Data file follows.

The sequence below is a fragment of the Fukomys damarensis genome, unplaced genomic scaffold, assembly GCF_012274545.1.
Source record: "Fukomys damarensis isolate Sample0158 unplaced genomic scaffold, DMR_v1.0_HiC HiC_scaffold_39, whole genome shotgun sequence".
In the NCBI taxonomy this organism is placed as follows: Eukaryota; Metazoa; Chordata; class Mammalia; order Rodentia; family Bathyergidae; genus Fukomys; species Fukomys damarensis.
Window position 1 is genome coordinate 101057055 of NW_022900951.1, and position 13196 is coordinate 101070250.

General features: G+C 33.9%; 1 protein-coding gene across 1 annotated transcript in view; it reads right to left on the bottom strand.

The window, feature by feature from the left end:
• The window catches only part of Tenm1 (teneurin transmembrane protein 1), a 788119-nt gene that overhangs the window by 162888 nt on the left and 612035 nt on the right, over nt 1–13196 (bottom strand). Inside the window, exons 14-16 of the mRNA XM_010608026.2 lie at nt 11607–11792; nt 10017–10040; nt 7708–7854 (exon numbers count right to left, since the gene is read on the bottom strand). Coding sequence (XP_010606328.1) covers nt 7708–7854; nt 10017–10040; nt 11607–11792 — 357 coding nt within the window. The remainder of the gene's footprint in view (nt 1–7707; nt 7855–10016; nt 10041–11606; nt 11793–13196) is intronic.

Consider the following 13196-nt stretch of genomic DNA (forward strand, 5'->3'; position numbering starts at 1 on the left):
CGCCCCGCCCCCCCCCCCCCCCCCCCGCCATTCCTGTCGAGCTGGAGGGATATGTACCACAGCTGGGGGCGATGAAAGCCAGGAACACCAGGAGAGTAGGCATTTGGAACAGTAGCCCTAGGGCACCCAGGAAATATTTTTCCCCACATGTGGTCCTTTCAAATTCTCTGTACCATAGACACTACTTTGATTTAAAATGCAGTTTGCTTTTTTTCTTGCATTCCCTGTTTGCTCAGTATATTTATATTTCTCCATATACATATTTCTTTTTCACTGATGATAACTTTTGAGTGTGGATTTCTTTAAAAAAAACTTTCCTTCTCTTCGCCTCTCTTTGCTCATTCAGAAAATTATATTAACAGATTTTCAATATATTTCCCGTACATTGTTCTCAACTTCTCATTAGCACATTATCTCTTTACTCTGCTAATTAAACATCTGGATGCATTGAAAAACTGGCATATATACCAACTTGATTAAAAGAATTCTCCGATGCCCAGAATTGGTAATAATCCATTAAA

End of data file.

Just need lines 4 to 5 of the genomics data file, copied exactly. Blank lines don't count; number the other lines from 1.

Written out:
Window position 1 is genome coordinate 101057055 of NW_022900951.1, and position 13196 is coordinate 101070250.

General features: G+C 33.9%; 1 protein-coding gene across 1 annotated transcript in view; it reads right to left on the bottom strand.